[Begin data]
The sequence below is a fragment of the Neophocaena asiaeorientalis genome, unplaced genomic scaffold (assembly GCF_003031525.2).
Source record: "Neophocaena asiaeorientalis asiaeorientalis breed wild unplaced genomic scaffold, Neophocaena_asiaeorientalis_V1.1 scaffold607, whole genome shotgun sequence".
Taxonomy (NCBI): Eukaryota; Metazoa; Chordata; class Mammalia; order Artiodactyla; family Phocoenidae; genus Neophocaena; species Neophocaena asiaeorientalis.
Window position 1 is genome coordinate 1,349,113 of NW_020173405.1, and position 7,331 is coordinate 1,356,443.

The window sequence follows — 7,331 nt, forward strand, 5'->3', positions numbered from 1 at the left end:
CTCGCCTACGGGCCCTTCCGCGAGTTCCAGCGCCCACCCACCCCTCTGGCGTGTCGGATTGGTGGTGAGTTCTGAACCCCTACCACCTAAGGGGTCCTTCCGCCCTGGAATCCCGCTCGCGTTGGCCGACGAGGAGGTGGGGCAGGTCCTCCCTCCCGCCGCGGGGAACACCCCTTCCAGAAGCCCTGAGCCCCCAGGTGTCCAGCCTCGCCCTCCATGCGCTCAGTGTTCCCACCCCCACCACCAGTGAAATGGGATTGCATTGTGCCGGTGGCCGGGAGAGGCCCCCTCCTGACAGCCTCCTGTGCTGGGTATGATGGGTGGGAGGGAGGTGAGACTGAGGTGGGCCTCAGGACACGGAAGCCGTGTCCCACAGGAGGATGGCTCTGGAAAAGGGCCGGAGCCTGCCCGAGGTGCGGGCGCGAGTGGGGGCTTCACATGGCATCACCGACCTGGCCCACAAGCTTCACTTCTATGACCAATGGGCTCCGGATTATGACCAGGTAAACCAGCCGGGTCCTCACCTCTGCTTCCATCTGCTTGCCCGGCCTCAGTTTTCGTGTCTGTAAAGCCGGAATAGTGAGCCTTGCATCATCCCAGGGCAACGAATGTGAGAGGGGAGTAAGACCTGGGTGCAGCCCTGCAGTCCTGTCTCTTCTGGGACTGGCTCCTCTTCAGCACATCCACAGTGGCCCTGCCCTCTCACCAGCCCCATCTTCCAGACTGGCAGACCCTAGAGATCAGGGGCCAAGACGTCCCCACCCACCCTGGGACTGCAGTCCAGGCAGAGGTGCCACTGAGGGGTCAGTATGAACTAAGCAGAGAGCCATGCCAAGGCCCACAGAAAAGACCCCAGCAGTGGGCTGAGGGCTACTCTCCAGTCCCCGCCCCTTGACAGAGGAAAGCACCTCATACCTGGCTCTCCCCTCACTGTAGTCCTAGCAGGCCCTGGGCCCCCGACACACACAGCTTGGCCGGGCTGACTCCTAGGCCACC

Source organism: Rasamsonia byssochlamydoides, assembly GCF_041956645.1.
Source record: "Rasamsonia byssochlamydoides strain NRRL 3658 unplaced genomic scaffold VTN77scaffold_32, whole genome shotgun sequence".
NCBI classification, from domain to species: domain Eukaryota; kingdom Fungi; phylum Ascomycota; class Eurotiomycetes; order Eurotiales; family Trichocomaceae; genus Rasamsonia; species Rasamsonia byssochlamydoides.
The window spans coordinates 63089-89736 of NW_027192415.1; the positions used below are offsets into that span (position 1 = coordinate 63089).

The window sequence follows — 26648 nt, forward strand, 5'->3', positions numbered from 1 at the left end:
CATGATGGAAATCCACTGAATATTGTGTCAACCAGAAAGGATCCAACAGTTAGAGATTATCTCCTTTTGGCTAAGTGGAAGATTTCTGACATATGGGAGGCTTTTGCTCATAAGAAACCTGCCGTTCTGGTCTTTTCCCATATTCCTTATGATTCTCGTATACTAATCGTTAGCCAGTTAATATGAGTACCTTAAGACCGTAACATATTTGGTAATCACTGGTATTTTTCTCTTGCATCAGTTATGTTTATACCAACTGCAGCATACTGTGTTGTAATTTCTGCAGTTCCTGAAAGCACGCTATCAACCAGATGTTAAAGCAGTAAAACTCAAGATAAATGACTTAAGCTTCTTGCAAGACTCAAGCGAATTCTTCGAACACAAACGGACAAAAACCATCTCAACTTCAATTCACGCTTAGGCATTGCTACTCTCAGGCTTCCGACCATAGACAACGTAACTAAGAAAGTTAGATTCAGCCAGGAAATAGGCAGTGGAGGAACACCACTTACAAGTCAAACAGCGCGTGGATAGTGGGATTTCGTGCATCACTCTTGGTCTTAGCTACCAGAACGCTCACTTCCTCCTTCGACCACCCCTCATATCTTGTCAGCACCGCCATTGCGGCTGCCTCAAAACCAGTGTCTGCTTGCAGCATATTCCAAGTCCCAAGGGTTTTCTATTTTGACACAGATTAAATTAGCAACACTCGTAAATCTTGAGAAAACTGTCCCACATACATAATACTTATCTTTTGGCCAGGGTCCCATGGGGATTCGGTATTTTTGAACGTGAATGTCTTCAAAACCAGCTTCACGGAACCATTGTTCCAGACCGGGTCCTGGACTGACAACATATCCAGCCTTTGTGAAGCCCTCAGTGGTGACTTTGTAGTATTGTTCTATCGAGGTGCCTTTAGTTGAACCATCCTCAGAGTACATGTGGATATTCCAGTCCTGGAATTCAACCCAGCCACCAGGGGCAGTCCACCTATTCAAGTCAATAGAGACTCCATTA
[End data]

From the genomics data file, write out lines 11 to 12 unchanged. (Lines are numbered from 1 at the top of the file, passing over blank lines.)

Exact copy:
The window sequence follows — 26648 nt, forward strand, 5'->3', positions numbered from 1 at the left end:
CATGATGGAAATCCACTGAATATTGTGTCAACCAGAAAGGATCCAACAGTTAGAGATTATCTCCTTTTGGCTAAGTGGAAGATTTCTGACATATGGGAGGCTTTTGCTCATAAGAAACCTGCCGTTCTGGTCTTTTCCCATATTCCTTATGATTCTCGTATACTAATCGTTAGCCAGTTAATATGAGTACCTTAAGACCGTAACATATTTGGTAATCACTGGTATTTTTCTCTTGCATCAGTTATGTTTATACCAACTGCAGCATACTGTGTTGTAATTTCTGCAGTTCCTGAAAGCACGCTATCAACCAGATGTTAAAGCAGTAAAACTCAAGATAAATGACTTAAGCTTCTTGCAAGACTCAAGCGAATTCTTCGAACACAAACGGACAAAAACCATCTCAACTTCAATTCACGCTTAGGCATTGCTACTCTCAGGCTTCCGACCATAGACAACGTAACTAAGAAAGTTAGATTCAGCCAGGAAATAGGCAGTGGAGGAACACCACTTACAAGTCAAACAGCGCGTGGATAGTGGGATTTCGTGCATCACTCTTGGTCTTAGCTACCAGAACGCTCACTTCCTCCTTCGACCACCCCTCATATCTTGTCAGCACCGCCATTGCGGCTGCCTCAAAACCAGTGTCTGCTTGCAGCATATTCCAAGTCCCAAGGGTTTTCTATTTTGACACAGATTAAATTAGCAACACTCGTAAATCTTGAGAAAACTGTCCCACATACATAATACTTATCTTTTGGCCAGGGTCCCATGGGGATTCGGTATTTTTGAACGTGAATGTCTTCAAAACCAGCTTCACGGAACCATTGTTCCAGACCGGGTCCTGGACTGACAACATATCCAGCCTTTGTGAAGCCCTCAGTGGTGACTTTGTAGTATTGTTCTATCGAGGTGCCTTTAGTTGAACCATCCTCAGAGTACATGTGGATATTCCAGTCCTGGAATTCAACCCAGCCACCAGGGGCAGTCCACCTATTCAAGTCAATAGAGACTCCATTA